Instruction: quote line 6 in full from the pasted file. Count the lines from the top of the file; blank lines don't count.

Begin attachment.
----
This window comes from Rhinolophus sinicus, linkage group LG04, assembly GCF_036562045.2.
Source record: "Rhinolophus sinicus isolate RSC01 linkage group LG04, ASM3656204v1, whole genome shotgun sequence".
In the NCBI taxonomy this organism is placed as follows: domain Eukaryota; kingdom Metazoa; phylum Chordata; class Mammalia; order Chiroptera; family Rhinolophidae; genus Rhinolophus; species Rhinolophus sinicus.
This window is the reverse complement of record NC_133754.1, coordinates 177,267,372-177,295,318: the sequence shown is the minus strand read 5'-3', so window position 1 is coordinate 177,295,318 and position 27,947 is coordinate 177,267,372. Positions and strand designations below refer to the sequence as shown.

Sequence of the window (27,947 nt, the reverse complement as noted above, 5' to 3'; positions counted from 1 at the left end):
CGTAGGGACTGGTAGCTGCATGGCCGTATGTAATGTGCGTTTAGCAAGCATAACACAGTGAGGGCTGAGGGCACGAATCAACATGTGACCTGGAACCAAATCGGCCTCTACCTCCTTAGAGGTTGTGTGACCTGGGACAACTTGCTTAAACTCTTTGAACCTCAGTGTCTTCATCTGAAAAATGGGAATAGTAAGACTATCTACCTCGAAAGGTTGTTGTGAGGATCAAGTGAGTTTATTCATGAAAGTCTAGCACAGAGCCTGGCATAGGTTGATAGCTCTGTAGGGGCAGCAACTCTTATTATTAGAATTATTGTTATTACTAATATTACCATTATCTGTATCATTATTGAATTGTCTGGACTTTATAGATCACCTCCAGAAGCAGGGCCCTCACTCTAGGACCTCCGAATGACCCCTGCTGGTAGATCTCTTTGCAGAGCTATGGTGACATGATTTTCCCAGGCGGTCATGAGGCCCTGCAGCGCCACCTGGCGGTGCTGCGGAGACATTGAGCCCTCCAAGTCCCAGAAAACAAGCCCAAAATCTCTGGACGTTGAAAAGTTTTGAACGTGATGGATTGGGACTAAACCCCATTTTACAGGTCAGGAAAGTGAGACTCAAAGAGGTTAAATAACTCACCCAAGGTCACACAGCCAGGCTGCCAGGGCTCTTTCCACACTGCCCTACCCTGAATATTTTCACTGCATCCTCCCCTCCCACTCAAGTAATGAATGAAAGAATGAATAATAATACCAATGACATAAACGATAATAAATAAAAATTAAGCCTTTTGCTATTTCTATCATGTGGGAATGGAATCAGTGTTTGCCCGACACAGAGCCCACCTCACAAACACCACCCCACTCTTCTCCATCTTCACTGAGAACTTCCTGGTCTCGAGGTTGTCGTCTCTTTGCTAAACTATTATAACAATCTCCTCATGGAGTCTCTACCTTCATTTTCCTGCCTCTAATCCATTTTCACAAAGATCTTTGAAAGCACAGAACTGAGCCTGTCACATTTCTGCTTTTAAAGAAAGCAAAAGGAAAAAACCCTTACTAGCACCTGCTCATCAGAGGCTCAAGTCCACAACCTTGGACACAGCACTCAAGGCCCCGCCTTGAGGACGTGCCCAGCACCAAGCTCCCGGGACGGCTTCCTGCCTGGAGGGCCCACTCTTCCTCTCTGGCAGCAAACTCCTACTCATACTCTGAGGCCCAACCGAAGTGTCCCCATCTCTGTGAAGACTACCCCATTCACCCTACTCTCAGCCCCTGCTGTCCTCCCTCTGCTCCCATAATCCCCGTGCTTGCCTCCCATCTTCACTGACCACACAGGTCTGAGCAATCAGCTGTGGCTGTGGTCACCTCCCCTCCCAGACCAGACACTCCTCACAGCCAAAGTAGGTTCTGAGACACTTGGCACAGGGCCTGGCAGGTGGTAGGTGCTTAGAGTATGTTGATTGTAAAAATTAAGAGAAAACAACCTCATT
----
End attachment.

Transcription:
CGTAGGGACTGGTAGCTGCATGGCCGTATGTAATGTGCGTTTAGCAAGCATAACACAGTGAGGGCTGAGGGCACGAATCAACATGTGACCTGGAACCAAATCGGCCTCTACCTCCTTAGAGGTTGTGTGACCTGGGACAACTTGCTTAAACTCTTTGAACCTCAGTGTCTTCATCTGAAAAATGGGAATAGTAAGACTATCTACCTCGAAAGGTTGTTGTGAGGATCAAGTGAGTTTATTCATGAAAGTCTAGCACAGAGCCTGGCATAGGTTGATAGCTCTGTAGGGGCAGCAACTCTTATTATTAGAATTATTGTTATTACTAATATTACCATTATCTGTATCATTATTGAATTGTCTGGACTTTATAGATCACCTCCAGAAGCAGGGCCCTCACTCTAGGACCTCCGAATGACCCCTGCTGGTAGATCTCTTTGCAGAGCTATGGTGACATGATTTTCCCAGGCGGTCATGAGGCCCTGCAGCGCCACCTGGCGGTGCTGCGGAGACATTGAGCCCTCCAAGTCCCAGAAAACAAGCCCAAAATCTCTGGACGTTGAAAAGTTTTGAACGTGATGGATTGGGACTAAACCCCATTTTACAGGTCAGGAAAGTGAGACTCAAAGAGGTTAAATAACTCACCCAAGGTCACACAGCCAGGCTGCCAGGGCTCTTTCCACACTGCCCTACCCTGAATATTTTCACTGCATCCTCCCCTCCCACTCAAGTAATGAATGAAAGAATGAATAATAATACCAATGACATAAACGATAATAAATAAAAATTAAGCCTTTTGCTATTTCTATCATGTGGGAATGGAATCAGTGTTTGCCCGACACAGAGCCCACCTCACAAACACCACCCCACTCTTCTCCATCTTCACTGAGAACTTCCTGGTCTCGAGGTTGTCGTCTCTTTGCTAAACTATTATAACAATCTCCTCATGGAGTCTCTACCTTCATTTTCCTGCCTCTAATCCATTTTCACAAAGATCTTTGAAAGCACAGAACTGAGCCTGTCACATTTCTGCTTTTAAAGAAAGCAAAAGGAAAAAACCCTTACTAGCACCTGCTCATCAGAGGCTCAAGTCCACAACCTTGGACACAGCACTCAAGGCCCCGCCTTGAGGACGTGCCCAGCACCAAGCTCCCGGGACGGCTTCCTGCCTGGAGGGCCCACTCTTCCTCTCTGGCAGCAAACTCCTACTCATACTCTGAGGCCCAACCGAAGTGTCCCCATCTCTGTGAAGACTACCCCATTCACCCTACTCTCAGCCCCTGCTGTCCTCCCTCTGCTCCCATAATCCCCGTGCTTGCCTCCCATCTTCACTGACCACACAGGTCTGAGCAATCAGCTGTGGCTGTGGTCACCTCCCCTCCCAGACCAGACACTCCTCACAGCCAAAGTAGGTTCTGAGACACTTGGCACAGGGCCTGGCAGGTGGTAGGTGCTTAGAGTATGTTGATTGTAAAAATTAAGAGAAAACAACCTCATT